In those who have higher stages of breast cancer (stage 2A and higher), a PET/CT is considered a more helpful test to look for evidence of metastatic disease.

Risks and Contraindications

Chest x-rays are considered very low-risk procedures. They do use a small amount of radiation, but it's not much more than you're exposed to all the time in the environment.

If you are or could be pregnant, let the x-ray technician know. Radiation can pose a risk to your baby. It's a good idea to talk to your doctors—both your oncologist and your obstetrician—before the x-ray. Your doctors may want to wait. If not, the technician can take steps to protect your baby from radiation.

Before the Test

An x-ray is a fairly straightforward and routine test.


You should be able to get a chest x-ray at any time of day.

If you have a scheduled time, be sure to arrive a little early to check in. If you're dropping in, it's a good idea to call ahead to see how long the wait is. Certain times of day, such as first thing in the morning, might be less busy than others.


Some doctors' offices may have x-ray machines on site. Others will send you to a hospital or other medical facility to have the x-ray done.

What to Wear

You'll probably have to undress from the waist up and wear a hospital gown, so wear a top that's easy to remove. Don't wear a necklace.

Food and Drink

You should be able to eat and drink normally before and after the chest x-ray.

Cost and Health Insurance

A chest x-ray typically costs between $200 and $400, but prices vary greatly. If you shop around, you may be able to find them for significantly less, but some places charge significantly more, as well.

Be sure to check on what your insurance will cover and what you'll have to take care of out-of-pocket. If you do shop around in an attempt to save money, be sure to check with your doctor about the place you choose to make sure they're reputable and reliable.

What to Bring

Be sure to have your insurance card with you when you arrive for the x-ray. Have any written orders your doctor may have given you, and be prepared to answer questions about your medical history.

An x-ray is a fairly quick procedure, so you shouldn't need to worry about entertaining yourself while it's going on. (The waiting room may be another matter, though.)

During the Test


When the x-ray tech is ready for you, you'll be called back and, if necessary, given time to change into a gown that opens in the front. Then, you'll be taken into the exam room, where you'll likely lie down on a table.

Throughout the Test

The tech will give you instructions about how to position your body. You may be draped with special aprons that block radiation from parts of your body that aren't being looked at.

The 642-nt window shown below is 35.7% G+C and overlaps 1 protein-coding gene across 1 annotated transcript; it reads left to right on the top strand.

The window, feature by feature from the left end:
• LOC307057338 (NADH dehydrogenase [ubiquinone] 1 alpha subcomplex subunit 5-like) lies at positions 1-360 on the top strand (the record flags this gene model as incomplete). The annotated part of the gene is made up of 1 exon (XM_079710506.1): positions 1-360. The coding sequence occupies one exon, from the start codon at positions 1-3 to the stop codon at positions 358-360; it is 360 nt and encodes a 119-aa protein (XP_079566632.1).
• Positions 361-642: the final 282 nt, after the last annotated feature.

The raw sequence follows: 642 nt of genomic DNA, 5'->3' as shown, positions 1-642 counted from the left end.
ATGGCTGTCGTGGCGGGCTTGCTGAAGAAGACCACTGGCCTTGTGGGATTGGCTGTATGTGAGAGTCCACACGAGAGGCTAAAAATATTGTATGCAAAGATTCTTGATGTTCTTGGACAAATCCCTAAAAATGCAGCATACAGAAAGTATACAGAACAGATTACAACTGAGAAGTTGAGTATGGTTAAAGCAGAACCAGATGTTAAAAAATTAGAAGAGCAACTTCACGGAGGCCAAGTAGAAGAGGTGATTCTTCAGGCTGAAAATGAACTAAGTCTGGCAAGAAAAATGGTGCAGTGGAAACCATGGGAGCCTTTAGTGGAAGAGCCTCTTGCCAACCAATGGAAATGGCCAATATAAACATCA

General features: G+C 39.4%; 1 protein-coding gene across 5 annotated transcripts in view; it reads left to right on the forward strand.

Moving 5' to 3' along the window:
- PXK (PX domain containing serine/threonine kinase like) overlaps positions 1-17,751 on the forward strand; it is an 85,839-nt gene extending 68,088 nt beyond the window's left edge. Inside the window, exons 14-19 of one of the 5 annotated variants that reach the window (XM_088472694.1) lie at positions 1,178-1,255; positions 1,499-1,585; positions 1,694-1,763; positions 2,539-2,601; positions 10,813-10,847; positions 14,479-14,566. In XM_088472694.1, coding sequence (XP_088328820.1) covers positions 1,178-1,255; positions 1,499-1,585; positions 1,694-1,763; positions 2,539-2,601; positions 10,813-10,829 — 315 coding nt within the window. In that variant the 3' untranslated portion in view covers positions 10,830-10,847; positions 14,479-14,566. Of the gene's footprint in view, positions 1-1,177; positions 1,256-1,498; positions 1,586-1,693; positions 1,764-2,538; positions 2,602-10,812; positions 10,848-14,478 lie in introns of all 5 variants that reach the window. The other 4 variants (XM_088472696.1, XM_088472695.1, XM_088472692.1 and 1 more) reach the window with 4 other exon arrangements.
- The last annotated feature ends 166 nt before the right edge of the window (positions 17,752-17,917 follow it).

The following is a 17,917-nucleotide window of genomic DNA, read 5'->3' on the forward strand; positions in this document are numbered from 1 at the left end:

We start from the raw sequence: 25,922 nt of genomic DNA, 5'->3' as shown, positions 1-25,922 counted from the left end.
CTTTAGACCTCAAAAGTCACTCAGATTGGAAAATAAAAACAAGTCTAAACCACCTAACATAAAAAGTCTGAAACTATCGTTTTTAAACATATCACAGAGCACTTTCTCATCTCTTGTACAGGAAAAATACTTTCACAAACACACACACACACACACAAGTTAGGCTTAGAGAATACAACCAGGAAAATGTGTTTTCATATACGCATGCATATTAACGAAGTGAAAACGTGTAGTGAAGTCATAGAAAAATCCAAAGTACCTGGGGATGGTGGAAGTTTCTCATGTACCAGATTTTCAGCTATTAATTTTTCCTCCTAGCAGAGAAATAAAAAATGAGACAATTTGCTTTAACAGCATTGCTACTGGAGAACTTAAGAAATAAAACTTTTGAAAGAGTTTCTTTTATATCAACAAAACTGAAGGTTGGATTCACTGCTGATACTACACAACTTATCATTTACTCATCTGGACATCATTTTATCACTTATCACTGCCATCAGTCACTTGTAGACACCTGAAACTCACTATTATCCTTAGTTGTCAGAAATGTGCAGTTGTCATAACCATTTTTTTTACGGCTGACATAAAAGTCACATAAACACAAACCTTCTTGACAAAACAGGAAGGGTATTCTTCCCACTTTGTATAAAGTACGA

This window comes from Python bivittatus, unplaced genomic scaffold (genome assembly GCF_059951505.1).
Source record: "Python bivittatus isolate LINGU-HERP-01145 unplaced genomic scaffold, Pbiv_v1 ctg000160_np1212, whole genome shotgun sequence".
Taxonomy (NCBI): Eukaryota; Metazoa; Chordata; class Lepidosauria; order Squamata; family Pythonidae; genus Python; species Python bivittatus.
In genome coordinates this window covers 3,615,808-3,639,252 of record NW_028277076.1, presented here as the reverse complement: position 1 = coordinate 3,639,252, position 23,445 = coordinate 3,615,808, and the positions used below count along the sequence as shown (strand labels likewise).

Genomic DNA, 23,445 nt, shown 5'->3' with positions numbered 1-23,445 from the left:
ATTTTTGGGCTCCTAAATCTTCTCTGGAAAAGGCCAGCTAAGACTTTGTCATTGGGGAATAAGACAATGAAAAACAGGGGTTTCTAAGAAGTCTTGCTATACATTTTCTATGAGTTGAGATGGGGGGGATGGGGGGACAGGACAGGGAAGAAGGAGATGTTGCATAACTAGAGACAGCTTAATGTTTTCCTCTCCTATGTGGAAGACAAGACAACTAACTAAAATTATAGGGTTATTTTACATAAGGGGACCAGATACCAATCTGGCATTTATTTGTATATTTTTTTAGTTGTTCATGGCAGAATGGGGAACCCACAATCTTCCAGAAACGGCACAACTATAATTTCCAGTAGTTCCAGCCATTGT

From another room, the technician will instruct you to lie still and will take the x-rays. You may need to be x-rayed in a few different positions.


If you want to see the images, you can ask. However, don't ask the tech to interpret the images for you—they're not allowed to do that.

Once the images are taken, you can get dressed and leave.

After the Test

You shouldn't have any lingering effects from the chest x-ray.

A radiologist and your doctor will look at the x-rays, and your doctor should contact you with the results. If you're nervous, be sure to ask how long you should expect to wait so you're mentally prepared.

Interpreting Results

Your results and what they mean will depend on why your doctor wanted the x-rays in the first place. They may provide answers, or they may lead to further testing. If your doctor doesn't explain what the next step will be, be sure to ask.

Breast Cancer Doctor Discussion Guide

Get our printable guide for your next doctor's appointment to help you ask the right questions.

Doctor Discussion Guide Woman

A Word From Verywell

It's not uncommon for someone with breast cancer to be told they need a chest x-ray, but unless you know why it's being done, your brains may try to fill in the answers, and that can lead to a lot of anxiety and worry on your part.

It could simply be that your oncologist is following up on, say, a cough with a recent cold you told her about. The best way to avoid misunderstandings and the consequent emotional turmoil is to ask a lot of questions about the tests recommended for you. Being your own advocate for your cancer care not only reduces anxiety but may even improve outcomes.